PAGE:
“When I was in college I had a job seismic crew in northern BC,” Raphael van Lierop tells me. “Basically, doing seismic surveying for oil companies. You’re flown in to the middle of nowhere by a helicopter and there’s no roads, nothing except for a few logging camps. It’s extremely isolating. I think that a lot of classic wilderness literature has played on those themes; what happens to the veneer of civilization that we all carry around with us when we’re put into a real survival scenario.”
That’s the scenario where van Lierop and his team at Hinterland want to put players in their recently-announced survival game, The Long Dark. It’s a survival game set in the Canadian backcountry in the midst of civilization’s collapse.
That might seem like coals to Newcastle. After all, PC gamers watch civilization falling apart just about every day, and that’s just from reading comment threads. Then they play games involving zombie invasion, plague, aliens, and sometimes even environmental catastrophe. What makes The Long Dark different is that it’s more Jack London than George Romero, inspired less by American urban survivalist fantasies and more by a Canadian frontier that remains untamed, where man is not the real monster, but another of nature’s potential victims. It is a place near to van Lierop’s heart. In fact, it’s practically out his back door.
When it comes to peeling back the veneer of civilization, van Lierop may already have created the definitive work with 2011’s Space Marine. That veneer is hard to maintain when you are controlling a burly man in bright blue armor who is curb-stomping Orks, sending curtains of blood slashing everywhere.
“You know, with Space Marine I didn’t set out to make the most violent action game ever made,” van Lierop says. “It just turned out to be that way because that’s the IP of Warhammer 40,000.”
While I will defend Space Marine to my dying breath (though I am bias), van Lierop seems ambivalent about the project. Or perhaps more accurately, he found himself becoming ambivalent about his entire career in its wake.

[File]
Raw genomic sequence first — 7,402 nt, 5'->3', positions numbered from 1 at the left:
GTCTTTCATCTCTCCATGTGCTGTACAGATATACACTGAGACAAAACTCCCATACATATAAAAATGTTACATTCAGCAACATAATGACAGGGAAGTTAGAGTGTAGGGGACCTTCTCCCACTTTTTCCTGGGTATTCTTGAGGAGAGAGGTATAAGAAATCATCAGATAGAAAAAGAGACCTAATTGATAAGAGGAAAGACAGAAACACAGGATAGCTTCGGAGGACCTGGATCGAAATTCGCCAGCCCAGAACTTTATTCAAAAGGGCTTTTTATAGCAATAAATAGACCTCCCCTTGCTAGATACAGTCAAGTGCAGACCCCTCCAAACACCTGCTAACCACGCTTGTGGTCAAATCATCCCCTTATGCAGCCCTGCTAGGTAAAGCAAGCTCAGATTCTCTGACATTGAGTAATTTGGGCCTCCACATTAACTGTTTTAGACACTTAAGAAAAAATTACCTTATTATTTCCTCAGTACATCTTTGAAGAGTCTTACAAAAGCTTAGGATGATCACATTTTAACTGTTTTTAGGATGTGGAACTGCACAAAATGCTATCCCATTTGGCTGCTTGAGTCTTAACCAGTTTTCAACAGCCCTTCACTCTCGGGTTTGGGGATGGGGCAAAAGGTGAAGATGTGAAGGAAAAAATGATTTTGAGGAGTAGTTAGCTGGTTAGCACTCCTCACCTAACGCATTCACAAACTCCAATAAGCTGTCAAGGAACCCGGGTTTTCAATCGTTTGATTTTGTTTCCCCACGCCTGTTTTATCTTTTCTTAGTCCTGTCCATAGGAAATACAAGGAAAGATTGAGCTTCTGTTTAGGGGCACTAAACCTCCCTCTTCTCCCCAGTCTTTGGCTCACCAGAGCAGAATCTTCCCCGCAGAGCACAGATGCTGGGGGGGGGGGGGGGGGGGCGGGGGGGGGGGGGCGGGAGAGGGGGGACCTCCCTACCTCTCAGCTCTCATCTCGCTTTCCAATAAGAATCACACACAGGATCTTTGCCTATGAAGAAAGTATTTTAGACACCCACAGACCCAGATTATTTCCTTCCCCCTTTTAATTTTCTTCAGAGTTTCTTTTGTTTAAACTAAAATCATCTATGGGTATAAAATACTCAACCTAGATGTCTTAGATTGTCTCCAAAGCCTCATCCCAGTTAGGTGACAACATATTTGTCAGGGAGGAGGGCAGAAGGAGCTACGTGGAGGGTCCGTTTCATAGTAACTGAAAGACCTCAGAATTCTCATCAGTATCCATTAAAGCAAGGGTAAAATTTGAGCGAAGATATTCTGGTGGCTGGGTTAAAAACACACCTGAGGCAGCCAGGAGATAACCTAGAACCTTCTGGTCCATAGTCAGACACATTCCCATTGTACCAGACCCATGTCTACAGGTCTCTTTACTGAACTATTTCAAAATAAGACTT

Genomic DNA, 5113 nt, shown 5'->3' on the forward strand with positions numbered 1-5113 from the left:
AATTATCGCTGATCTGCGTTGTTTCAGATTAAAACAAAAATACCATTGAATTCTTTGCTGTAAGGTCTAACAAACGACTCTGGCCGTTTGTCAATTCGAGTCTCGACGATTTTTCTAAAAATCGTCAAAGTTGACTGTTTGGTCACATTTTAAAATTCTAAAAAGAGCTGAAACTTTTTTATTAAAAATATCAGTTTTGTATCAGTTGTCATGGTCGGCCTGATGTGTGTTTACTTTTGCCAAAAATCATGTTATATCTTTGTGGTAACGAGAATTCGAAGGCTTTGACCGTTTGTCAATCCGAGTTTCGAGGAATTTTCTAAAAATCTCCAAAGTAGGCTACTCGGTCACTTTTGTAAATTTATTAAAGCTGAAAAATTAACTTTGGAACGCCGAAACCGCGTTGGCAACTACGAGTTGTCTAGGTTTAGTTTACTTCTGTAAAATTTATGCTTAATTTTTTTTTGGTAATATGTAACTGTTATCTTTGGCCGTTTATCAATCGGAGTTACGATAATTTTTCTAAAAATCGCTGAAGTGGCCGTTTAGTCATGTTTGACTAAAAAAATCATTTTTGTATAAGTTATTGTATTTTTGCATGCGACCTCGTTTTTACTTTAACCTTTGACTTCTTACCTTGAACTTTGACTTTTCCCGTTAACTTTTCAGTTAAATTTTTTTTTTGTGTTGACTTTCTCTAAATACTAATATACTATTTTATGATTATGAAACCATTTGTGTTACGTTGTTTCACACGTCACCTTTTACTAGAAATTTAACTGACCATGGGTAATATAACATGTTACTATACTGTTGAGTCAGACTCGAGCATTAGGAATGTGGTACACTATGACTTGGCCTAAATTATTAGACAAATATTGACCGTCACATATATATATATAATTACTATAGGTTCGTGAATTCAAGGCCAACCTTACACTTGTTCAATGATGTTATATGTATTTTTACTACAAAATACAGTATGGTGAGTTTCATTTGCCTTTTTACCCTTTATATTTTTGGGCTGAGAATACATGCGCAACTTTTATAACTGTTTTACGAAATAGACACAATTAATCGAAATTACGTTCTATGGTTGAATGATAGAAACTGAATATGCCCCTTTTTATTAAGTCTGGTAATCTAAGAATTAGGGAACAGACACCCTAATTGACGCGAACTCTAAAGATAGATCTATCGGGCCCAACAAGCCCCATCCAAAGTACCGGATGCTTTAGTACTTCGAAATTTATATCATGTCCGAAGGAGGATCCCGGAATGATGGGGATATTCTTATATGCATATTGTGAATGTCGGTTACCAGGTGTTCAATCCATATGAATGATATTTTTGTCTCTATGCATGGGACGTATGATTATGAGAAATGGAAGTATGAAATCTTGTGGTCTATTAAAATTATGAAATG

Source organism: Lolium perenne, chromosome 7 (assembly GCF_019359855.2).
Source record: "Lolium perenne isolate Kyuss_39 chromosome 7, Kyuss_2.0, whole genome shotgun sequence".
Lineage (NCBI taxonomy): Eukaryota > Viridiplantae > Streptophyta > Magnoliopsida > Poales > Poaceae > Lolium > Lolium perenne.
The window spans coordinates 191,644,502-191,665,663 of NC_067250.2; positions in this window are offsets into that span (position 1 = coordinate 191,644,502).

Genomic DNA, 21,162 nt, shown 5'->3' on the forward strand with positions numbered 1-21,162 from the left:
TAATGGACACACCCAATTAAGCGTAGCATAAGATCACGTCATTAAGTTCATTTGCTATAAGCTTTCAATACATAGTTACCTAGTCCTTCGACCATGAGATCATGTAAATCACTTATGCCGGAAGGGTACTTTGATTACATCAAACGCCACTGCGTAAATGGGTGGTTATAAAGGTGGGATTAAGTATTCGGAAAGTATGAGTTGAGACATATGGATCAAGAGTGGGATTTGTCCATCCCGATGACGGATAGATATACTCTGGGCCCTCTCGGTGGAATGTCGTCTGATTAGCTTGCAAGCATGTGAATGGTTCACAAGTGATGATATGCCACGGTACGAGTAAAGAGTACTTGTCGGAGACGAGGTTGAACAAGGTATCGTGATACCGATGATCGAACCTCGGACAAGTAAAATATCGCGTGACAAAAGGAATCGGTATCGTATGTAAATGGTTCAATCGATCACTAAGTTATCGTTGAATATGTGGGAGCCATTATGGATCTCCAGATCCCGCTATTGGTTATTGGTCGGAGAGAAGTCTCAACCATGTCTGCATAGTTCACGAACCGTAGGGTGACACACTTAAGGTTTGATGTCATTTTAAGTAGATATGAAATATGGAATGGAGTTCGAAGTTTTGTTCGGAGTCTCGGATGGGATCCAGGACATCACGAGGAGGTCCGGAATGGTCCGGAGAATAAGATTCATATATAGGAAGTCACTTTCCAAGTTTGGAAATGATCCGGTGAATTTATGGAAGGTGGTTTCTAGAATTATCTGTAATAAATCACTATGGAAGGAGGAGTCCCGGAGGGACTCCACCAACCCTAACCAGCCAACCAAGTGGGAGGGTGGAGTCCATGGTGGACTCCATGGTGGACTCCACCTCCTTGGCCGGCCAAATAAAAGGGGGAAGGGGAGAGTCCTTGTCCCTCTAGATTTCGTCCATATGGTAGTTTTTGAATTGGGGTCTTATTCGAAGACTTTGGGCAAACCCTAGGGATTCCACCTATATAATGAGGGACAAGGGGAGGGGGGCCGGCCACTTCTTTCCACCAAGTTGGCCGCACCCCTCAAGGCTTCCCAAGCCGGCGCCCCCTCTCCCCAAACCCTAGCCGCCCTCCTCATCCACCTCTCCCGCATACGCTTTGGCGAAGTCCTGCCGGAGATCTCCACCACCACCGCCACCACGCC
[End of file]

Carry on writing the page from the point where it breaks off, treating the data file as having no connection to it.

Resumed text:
“After every game I’ve shipped, I’ve gone through that process of reflection and asking myself, ‘Is this the right thing?’ And after Space Marine it was particularly strong... I got to that point where I reflected back on why I first got into games. What my ambitions were when I started out in the industry. And... it felt kind of like a now or never scenario. It was like, I could sign up for another big triple A project that’s going to be another two or three years of my life, or I can take a shot now, at this moment, and try and see if I can make it happen.”
Time is something van Lierop has become acutely aware of. His time in mainstream game development showed him how slowly years transform into new games, how truly short a career in development can be.
He explains: “If you look back at projects that got canceled, or that you can’t finish for whatever reason, and the games that you do ship but don’t really resonate, you’re kind of like ‘Shit, if this keeps up maybe I’ll get ten games out by the time I’m done, and a couple of them will be pretty good, and the rest will be ok.’ Does that feel like it’s going to be enough?”
Into the wild
For van Lierop, it wasn’t. He departed Relic and started laying the groundwork for Hinterland Games and The Long Dark while working as a consultant on a variety of projects, including Far Cry 3. But it was all to pay the bills while the small team at Hinterland started working on the game they really wanted to make, a game with its origins in the Canadian backcountry and van Lierop’s own connection with it.
“My wife and I moved here out to Vancouver Iisland from Vancouver shortly after I finished Space Marine, largely because we wanted to get out of the city. My office is like 30 meters from 50 km of really rugged mountain biking trails that go through all these log cut areas and forests with cougars and bears and all this kind of stuff. So this is my backyard,” van Lierop explains. “I really wanted to explore that space.”